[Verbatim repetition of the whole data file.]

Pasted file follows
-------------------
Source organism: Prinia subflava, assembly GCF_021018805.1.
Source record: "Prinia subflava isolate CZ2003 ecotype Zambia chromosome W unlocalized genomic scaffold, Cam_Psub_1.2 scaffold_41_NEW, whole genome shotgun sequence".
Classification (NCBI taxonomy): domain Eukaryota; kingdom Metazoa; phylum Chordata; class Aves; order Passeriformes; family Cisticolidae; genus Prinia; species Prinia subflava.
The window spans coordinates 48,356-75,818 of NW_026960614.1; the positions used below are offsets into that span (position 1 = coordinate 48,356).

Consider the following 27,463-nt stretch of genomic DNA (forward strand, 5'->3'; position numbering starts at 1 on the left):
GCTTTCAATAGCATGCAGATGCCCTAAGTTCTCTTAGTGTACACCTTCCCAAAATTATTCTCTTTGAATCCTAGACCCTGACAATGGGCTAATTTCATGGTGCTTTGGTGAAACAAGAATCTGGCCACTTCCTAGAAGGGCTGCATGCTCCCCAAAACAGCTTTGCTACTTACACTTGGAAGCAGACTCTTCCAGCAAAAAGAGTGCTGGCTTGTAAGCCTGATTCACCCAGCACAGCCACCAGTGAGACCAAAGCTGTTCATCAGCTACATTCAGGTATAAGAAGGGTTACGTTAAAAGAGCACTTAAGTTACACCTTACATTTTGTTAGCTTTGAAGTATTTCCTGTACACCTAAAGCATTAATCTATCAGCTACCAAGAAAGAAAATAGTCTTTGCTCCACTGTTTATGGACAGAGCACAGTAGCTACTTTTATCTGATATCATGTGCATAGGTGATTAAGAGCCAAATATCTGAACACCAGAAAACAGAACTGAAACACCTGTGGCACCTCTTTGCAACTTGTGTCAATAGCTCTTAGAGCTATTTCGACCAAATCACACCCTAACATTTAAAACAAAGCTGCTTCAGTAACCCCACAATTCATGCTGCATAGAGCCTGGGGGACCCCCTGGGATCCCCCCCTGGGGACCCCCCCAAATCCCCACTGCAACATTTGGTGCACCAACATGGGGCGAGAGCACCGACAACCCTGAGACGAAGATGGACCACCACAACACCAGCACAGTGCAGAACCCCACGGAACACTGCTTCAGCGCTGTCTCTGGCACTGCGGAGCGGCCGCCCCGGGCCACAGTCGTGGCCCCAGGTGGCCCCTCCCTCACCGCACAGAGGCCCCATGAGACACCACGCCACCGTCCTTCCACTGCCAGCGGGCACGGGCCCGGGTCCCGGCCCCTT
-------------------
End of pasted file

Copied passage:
Source organism: Prinia subflava, assembly GCF_021018805.1.
Source record: "Prinia subflava isolate CZ2003 ecotype Zambia chromosome W unlocalized genomic scaffold, Cam_Psub_1.2 scaffold_41_NEW, whole genome shotgun sequence".
Classification (NCBI taxonomy): domain Eukaryota; kingdom Metazoa; phylum Chordata; class Aves; order Passeriformes; family Cisticolidae; genus Prinia; species Prinia subflava.
The window spans coordinates 48,356-75,818 of NW_026960614.1; the positions used below are offsets into that span (position 1 = coordinate 48,356).

Consider the following 27,463-nt stretch of genomic DNA (forward strand, 5'->3'; position numbering starts at 1 on the left):
GCTTTCAATAGCATGCAGATGCCCTAAGTTCTCTTAGTGTACACCTTCCCAAAATTATTCTCTTTGAATCCTAGACCCTGACAATGGGCTAATTTCATGGTGCTTTGGTGAAACAAGAATCTGGCCACTTCCTAGAAGGGCTGCATGCTCCCCAAAACAGCTTTGCTACTTACACTTGGAAGCAGACTCTTCCAGCAAAAAGAGTGCTGGCTTGTAAGCCTGATTCACCCAGCACAGCCACCAGTGAGACCAAAGCTGTTCATCAGCTACATTCAGGTATAAGAAGGGTTACGTTAAAAGAGCACTTAAGTTACACCTTACATTTTGTTAGCTTTGAAGTATTTCCTGTACACCTAAAGCATTAATCTATCAGCTACCAAGAAAGAAAATAGTCTTTGCTCCACTGTTTATGGACAGAGCACAGTAGCTACTTTTATCTGATATCATGTGCATAGGTGATTAAGAGCCAAATATCTGAACACCAGAAAACAGAACTGAAACACCTGTGGCACCTCTTTGCAACTTGTGTCAATAGCTCTTAGAGCTATTTCGACCAAATCACACCCTAACATTTAAAACAAAGCTGCTTCAGTAACCCCACAATTCATGCTGCATAGAGCCTGGGGGACCCCCTGGGATCCCCCCCTGGGGACCCCCCCAAATCCCCACTGCAACATTTGGTGCACCAACATGGGGCGAGAGCACCGACAACCCTGAGACGAAGATGGACCACCACAACACCAGCACAGTGCAGAACCCCACGGAACACTGCTTCAGCGCTGTCTCTGGCACTGCGGAGCGGCCGCCCCGGGCCACAGTCGTGGCCCCAGGTGGCCCCTCCCTCACCGCACAGAGGCCCCATGAGACACCACGCCACCGTCCTTCCACTGCCAGCGGGCACGGGCCCGGGTCCCGGCCCCTT